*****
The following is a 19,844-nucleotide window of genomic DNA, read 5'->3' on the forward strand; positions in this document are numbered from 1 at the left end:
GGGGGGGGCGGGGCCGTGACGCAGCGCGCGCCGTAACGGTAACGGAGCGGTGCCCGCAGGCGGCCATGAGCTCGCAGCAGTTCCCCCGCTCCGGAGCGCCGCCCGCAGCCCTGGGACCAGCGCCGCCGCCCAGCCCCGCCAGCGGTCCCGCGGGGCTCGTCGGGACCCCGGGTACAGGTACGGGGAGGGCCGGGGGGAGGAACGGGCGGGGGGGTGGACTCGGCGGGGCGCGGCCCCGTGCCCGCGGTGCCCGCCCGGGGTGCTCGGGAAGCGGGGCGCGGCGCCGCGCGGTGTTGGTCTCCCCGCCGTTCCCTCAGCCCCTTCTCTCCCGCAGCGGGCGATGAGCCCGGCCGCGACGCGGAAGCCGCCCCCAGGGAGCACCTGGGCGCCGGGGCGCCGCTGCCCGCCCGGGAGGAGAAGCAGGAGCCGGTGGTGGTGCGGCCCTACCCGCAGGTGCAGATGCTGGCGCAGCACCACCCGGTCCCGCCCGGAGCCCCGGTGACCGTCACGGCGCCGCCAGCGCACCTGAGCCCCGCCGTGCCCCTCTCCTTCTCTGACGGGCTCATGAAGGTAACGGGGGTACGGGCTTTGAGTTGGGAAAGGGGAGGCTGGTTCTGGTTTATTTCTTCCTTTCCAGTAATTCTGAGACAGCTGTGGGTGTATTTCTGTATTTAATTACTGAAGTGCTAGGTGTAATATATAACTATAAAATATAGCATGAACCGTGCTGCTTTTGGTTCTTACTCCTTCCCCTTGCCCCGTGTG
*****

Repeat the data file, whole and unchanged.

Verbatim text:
The following is a 19,844-nucleotide window of genomic DNA, read 5'->3' on the forward strand; positions in this document are numbered from 1 at the left end:
GGGGGGGGCGGGGCCGTGACGCAGCGCGCGCCGTAACGGTAACGGAGCGGTGCCCGCAGGCGGCCATGAGCTCGCAGCAGTTCCCCCGCTCCGGAGCGCCGCCCGCAGCCCTGGGACCAGCGCCGCCGCCCAGCCCCGCCAGCGGTCCCGCGGGGCTCGTCGGGACCCCGGGTACAGGTACGGGGAGGGCCGGGGGGAGGAACGGGCGGGGGGGTGGACTCGGCGGGGCGCGGCCCCGTGCCCGCGGTGCCCGCCCGGGGTGCTCGGGAAGCGGGGCGCGGCGCCGCGCGGTGTTGGTCTCCCCGCCGTTCCCTCAGCCCCTTCTCTCCCGCAGCGGGCGATGAGCCCGGCCGCGACGCGGAAGCCGCCCCCAGGGAGCACCTGGGCGCCGGGGCGCCGCTGCCCGCCCGGGAGGAGAAGCAGGAGCCGGTGGTGGTGCGGCCCTACCCGCAGGTGCAGATGCTGGCGCAGCACCACCCGGTCCCGCCCGGAGCCCCGGTGACCGTCACGGCGCCGCCAGCGCACCTGAGCCCCGCCGTGCCCCTCTCCTTCTCTGACGGGCTCATGAAGGTAACGGGGGTACGGGCTTTGAGTTGGGAAAGGGGAGGCTGGTTCTGGTTTATTTCTTCCTTTCCAGTAATTCTGAGACAGCTGTGGGTGTATTTCTGTATTTAATTACTGAAGTGCTAGGTGTAATATATAACTATAAAATATAGCATGAACCGTGCTGCTTTTGGTTCTTACTCCTTCCCCTTGCCCCGTGTG